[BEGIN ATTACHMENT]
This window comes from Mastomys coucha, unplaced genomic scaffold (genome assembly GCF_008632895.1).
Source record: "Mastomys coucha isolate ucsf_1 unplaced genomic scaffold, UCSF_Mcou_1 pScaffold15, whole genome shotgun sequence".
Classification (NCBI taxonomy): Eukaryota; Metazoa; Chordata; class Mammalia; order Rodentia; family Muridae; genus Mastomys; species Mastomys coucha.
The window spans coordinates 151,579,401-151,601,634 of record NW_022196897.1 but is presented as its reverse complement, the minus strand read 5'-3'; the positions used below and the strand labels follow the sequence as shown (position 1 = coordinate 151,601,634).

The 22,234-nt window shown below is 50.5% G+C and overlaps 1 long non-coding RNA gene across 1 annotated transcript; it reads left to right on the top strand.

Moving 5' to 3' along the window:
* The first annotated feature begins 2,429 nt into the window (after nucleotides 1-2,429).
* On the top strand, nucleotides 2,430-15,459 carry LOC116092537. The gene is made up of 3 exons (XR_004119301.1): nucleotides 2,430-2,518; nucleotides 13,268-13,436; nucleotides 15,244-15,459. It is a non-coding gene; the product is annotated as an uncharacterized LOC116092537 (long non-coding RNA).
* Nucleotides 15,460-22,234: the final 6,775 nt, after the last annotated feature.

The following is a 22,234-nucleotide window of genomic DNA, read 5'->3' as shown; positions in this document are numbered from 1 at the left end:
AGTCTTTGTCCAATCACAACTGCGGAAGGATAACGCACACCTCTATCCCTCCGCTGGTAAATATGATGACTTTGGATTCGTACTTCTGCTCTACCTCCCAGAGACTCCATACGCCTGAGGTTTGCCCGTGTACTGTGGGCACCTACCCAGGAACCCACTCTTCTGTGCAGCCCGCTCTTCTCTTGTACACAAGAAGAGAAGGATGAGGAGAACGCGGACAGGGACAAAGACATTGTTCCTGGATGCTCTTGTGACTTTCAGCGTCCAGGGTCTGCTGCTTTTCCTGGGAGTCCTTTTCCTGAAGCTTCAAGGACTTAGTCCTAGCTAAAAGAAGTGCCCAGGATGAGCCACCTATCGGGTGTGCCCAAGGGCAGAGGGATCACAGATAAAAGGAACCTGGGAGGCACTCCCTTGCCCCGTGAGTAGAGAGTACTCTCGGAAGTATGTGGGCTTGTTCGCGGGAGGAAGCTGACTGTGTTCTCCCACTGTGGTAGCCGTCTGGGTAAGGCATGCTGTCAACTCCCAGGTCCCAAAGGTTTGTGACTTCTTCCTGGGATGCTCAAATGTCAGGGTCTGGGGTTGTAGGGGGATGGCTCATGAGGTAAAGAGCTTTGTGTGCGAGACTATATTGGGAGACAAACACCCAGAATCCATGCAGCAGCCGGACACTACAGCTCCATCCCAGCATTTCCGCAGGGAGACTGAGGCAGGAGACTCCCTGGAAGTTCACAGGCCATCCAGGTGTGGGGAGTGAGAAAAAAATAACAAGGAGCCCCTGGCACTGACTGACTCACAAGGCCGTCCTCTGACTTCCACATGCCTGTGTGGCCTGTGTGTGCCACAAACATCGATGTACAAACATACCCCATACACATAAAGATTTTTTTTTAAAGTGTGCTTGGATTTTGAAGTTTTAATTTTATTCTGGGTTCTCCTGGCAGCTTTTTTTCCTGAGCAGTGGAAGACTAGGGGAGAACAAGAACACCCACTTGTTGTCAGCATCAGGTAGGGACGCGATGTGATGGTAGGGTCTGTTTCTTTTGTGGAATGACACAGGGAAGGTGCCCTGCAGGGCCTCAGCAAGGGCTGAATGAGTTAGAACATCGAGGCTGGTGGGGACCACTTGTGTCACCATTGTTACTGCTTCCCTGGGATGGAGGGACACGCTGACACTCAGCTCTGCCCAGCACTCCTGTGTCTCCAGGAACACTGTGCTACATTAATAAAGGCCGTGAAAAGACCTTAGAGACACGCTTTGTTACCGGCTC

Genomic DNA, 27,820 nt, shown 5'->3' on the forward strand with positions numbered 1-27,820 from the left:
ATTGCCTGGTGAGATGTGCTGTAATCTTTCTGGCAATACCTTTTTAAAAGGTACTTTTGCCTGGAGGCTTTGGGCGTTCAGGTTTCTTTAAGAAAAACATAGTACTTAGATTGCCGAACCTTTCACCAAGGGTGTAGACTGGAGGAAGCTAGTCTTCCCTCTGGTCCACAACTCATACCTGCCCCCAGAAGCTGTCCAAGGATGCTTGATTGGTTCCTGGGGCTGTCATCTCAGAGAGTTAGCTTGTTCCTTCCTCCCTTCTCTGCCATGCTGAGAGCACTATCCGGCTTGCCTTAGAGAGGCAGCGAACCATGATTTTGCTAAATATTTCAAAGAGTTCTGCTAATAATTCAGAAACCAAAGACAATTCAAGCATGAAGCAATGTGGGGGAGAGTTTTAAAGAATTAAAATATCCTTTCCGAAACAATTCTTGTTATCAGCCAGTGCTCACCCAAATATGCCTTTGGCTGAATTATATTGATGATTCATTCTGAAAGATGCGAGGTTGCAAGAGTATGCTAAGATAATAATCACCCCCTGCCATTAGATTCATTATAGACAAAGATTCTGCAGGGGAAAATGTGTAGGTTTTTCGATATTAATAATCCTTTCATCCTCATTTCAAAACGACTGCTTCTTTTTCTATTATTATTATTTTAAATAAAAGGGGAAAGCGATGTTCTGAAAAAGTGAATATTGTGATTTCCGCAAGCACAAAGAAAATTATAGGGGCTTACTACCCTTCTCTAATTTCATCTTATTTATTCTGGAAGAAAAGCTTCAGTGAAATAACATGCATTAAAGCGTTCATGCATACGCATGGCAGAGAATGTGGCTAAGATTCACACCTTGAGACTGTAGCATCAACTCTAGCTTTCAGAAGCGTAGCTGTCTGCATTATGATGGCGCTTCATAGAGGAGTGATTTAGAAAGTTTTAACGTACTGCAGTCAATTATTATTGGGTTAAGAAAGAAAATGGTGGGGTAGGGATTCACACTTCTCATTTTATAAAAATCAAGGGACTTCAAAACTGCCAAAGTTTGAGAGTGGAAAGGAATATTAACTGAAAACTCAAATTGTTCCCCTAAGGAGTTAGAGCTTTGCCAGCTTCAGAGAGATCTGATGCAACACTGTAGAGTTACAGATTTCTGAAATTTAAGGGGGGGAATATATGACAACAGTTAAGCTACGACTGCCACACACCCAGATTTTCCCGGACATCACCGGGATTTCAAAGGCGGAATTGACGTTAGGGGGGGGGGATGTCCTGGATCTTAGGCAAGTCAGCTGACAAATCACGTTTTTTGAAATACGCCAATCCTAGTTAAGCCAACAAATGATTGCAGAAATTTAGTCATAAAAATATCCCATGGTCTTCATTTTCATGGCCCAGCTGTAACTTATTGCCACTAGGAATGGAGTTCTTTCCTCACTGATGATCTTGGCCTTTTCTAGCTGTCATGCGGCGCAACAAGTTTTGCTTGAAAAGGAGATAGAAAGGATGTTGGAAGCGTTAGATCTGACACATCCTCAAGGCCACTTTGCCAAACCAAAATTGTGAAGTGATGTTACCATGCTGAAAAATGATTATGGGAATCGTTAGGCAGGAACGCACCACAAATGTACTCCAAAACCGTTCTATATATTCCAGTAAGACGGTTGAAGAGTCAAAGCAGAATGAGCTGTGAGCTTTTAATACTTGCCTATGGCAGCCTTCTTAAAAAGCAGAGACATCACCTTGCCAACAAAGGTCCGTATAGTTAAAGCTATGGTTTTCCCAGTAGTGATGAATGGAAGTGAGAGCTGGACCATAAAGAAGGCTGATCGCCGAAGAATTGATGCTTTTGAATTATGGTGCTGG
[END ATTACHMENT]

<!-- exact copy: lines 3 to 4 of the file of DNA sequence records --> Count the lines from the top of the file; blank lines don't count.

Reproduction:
Classification (NCBI taxonomy): Eukaryota; Metazoa; Chordata; class Mammalia; order Rodentia; family Muridae; genus Mastomys; species Mastomys coucha.
The window spans coordinates 151,579,401-151,601,634 of record NW_022196897.1 but is presented as its reverse complement, the minus strand read 5'-3'; the positions used below and the strand labels follow the sequence as shown (position 1 = coordinate 151,601,634).